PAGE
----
BOONVILLE — The sale of spring water bottler Nirvana, Inc. was approved Friday in U.S. Bankruptcy Court, in a move that is geared to keep the company in operation and retain its 70 jobs.
Alder Creek Beverages, LLC, will buy Nirvana for $5.74 million; the Alder Creek company was formed earlier this month before the acquisition, and includes local businesspeople. The names of its principals were not immediately available.
The court approval of the Alder Creek bid came at the end of a day-long auction proceeding.
Alder Creek Beverages can assume management of the Nirvana business “effective Monday pursuant to a management agreement,” pending completion of the sale, said Harold J. Bordwin, principal and managing director of Keen-Summit Capital Partners LLC, by email today. Keen-Summit is acting as a broker for the Nirvana sale. An outline of the management agreement was put on record in court, and “a more formal document will be negotiated, documented and filed soon,” Bordwin said.
Asked whether the Alder Creek buyer intends to continue running the Nirvana business and retain its 70 jobs, Bordwin said that is his understanding.
Bordwin also said it is his understanding that “Alder Creek is an entity that was formed for the purposes of this acquisition. The principals are local businesspeople who plan to invest in and turn around Nirvana Water.” He added “I do not believe that they have prior experience in this industry,” and he was not at liberty to disclose their names.
Articles of organization for Alder Creek Beverages LLC as a New York domestic limited liability company were filed on Nov. 3, according to online listings. Its mailing address is 1001 Broad St., Utica, the listings said.
Nirvana and three affiliates field for Chapter 11 bankruptcy protection in June. Information submitted to the court estimated that both its assets and liabilities were between $10 million and $50 million. The company told the state Labor Department in August that it intended to lay off its 70 employees between Nov. 16-30.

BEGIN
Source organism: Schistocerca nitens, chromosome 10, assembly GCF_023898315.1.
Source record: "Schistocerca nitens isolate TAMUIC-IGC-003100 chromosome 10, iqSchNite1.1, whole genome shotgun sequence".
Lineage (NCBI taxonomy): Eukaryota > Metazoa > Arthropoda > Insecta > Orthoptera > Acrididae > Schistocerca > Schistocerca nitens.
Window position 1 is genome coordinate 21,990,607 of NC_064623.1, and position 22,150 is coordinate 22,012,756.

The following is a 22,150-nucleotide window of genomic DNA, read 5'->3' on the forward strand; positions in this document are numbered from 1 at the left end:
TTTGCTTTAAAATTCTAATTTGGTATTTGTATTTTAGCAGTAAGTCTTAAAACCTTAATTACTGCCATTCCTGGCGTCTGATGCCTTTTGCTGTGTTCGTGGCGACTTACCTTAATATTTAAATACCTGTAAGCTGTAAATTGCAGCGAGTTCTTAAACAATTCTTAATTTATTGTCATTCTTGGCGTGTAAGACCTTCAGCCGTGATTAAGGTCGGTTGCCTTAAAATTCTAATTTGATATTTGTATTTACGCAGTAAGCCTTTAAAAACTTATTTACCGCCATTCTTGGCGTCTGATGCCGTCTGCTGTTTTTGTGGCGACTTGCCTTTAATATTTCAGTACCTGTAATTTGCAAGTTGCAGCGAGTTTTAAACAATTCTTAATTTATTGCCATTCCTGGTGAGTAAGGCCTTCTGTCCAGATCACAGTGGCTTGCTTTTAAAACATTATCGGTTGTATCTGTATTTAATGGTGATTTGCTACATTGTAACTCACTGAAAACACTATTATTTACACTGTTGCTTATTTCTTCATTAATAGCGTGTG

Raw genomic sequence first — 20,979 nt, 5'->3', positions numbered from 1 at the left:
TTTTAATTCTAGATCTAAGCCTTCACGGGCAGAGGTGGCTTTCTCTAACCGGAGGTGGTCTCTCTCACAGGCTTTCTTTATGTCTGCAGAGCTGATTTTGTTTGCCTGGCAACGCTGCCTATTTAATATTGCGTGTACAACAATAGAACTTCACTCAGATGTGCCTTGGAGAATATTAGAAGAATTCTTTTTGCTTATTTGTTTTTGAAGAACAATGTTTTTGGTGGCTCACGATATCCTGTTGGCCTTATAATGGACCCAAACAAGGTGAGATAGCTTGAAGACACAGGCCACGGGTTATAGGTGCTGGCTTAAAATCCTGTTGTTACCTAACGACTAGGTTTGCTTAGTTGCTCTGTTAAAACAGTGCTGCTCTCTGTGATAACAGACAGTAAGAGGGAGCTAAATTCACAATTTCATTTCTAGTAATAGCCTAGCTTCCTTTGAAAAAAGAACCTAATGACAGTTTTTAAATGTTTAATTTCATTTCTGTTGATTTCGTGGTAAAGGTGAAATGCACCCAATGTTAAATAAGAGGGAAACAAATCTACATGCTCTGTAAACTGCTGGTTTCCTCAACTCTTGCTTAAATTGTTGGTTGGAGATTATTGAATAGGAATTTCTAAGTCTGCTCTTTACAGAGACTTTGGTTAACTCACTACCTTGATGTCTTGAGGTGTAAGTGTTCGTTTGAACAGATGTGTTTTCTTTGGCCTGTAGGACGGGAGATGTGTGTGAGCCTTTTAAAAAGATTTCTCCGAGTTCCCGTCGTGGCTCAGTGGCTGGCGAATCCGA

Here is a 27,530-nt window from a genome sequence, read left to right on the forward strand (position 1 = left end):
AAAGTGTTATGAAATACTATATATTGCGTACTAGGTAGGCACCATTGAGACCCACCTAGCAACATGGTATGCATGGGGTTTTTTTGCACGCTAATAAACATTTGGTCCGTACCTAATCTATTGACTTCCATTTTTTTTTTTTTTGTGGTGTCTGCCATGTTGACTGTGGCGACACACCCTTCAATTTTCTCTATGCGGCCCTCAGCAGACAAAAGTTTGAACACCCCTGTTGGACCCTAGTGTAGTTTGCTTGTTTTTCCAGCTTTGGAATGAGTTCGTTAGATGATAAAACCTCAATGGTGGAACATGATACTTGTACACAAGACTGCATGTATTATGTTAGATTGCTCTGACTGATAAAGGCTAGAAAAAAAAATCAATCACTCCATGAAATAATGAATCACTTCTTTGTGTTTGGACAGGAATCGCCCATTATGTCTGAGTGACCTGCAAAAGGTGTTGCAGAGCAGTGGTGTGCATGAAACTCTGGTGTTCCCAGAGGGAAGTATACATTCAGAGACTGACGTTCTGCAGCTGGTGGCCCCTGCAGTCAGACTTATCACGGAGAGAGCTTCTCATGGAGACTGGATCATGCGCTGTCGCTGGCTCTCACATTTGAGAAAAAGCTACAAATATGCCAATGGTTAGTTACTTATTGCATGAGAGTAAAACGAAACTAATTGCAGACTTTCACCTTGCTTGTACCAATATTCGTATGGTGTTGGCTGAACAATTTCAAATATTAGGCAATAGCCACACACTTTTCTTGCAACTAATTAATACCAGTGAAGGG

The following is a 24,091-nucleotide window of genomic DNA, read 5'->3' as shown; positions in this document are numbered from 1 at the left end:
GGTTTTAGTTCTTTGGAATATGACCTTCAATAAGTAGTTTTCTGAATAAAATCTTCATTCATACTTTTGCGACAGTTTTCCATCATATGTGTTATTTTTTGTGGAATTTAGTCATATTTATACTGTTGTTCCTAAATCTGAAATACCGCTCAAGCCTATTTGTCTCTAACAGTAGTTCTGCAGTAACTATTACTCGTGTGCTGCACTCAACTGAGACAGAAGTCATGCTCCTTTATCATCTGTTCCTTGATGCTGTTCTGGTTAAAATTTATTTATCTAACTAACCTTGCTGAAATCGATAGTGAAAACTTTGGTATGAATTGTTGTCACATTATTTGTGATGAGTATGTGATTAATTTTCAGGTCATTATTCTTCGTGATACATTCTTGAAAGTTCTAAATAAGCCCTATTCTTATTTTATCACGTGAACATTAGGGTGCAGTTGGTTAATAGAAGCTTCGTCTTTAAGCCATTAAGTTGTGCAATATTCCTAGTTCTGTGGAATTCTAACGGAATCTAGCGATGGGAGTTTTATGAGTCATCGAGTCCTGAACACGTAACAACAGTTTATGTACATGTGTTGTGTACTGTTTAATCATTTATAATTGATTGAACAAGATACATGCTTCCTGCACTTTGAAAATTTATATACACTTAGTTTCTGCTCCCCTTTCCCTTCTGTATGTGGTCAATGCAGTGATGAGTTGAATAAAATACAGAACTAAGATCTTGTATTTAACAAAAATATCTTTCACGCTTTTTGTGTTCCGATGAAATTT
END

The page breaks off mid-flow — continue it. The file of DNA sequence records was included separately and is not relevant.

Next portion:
Friday’s auction proceeding in court followed another court auction on Nov. 12 in which bids to buy Nirvana either as a going concern or on a piecemeal basis were rejected. The auction on Friday “evolved into a bidding war between a package bidder who intends to run the business, on the one hand, and a liquidator and a lender with a credit bid,” said Bordwin. Alder Creek was the package bidder that received court approval.
In the Nov. 12 auction, New Jersey-based SNG Beverage Group had submitted a $7.35 million purchase offer that was lowered to $6.25 million based on adjustments involving inventory and accounts receivable. But the proposal was not accepted by Nirvana or senior secured creditors due to its SNG’s requirement for certain conditions to be satisfied by Nirvana.
At Friday’s proceeding, four bidders were present and eight participated by conference call, said Bordwin. A number of them monitored the bidding but did not participate, he added.